Oleksandr Ksenofontov, Ruslana's husband and producer, has worked closely with his wife of 18 years throughout her musical development. It was this ethnic Hutsul theme that became their ticket to fame. "We went to Moscow to meet with a producer on new songs," Ksenofontov told Newsweek, "and he told us, 'Why are you two looking at Moscow, when you have at hand the unique Carpathian mountain people?' Without hesitation we went on an expedition to the mountains, and a few months later the 'Hutsul project' was born."
After winning the 2004 EuroVision contest with her hit, "Wild Dances" - with lyrics written by her husband and producer, Oleksandr Ksenofontov - she became instantly famous both in Ukraine and throughout Europe. "Wild Dances" opens with the wails of trembitas and the intense pounding of drums, accompanied by shouts of "Hey!"
The song topped the European charts for 97 weeks and stayed at number one in Belgium for 10 weeks. Her album, Dyki Tantsi, became the best-selling Ukrainian album ever. Ruslana received a World Music Award later that year and became the first artist from a post-Soviet country to receive a platinum disc.
As a result, Ruslana hasn't struggled as an artist for the past decade. Though she claims she "hated" politics, her musical success helped her become synonymous to Ukraine.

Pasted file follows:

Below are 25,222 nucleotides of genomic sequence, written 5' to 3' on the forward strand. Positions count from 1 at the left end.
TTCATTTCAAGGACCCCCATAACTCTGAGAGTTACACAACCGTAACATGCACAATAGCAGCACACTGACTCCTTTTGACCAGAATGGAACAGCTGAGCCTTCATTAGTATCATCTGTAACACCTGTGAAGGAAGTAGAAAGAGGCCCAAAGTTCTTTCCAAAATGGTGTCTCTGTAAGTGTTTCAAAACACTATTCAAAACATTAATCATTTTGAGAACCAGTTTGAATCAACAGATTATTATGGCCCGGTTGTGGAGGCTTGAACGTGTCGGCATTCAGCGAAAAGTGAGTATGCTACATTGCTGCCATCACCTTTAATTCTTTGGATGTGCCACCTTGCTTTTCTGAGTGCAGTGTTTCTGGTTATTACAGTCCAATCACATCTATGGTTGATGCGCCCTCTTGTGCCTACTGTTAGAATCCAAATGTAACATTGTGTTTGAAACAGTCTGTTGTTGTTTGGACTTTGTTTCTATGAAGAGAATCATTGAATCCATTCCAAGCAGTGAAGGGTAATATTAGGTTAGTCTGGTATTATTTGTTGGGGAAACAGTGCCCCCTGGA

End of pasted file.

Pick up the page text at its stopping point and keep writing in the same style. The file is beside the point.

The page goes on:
A Ukrainian tourist website describes Ruslana as "a symbol of Ukraine. [A woman who is] fragile, but full of wild energy... who has made great efforts and talent to make talk about Ukraine around Europe."
She became politically active during the Orange Revolution, the democratic protest movement that shook Ukraine 10 years ago, served as the UNICEF Goodwill Ambassador in Ukraine in 2005 and 2006 and as a deputy in the Ukrainian parliament, Verkhovna Rada, for the Our Ukraine Party in 2006 and 2007.
Today, many Ukrainians see Ruslana's devotion to EuroMaidan as inspiring and admirable. "She has everything. She is prosperous. What we see here [at EuroMaidan] is that a lot of people have something to lose. They have money or some kind of business," Yevgeniy, a cafe owner present at the Maidan, told news.com.au.
"During the Orange Revolution, I stood on the Maidan every minute, as now I stand at EuroMaidan," Ruslana told Newsweek. "Of course, I took an active part [in the Orange Revolution], but it was different. Ukrainians had a leader. Now we don't, and even more so, a leader won't be accepted and the people aren't looking for one. Today, the people are struggling for themselves."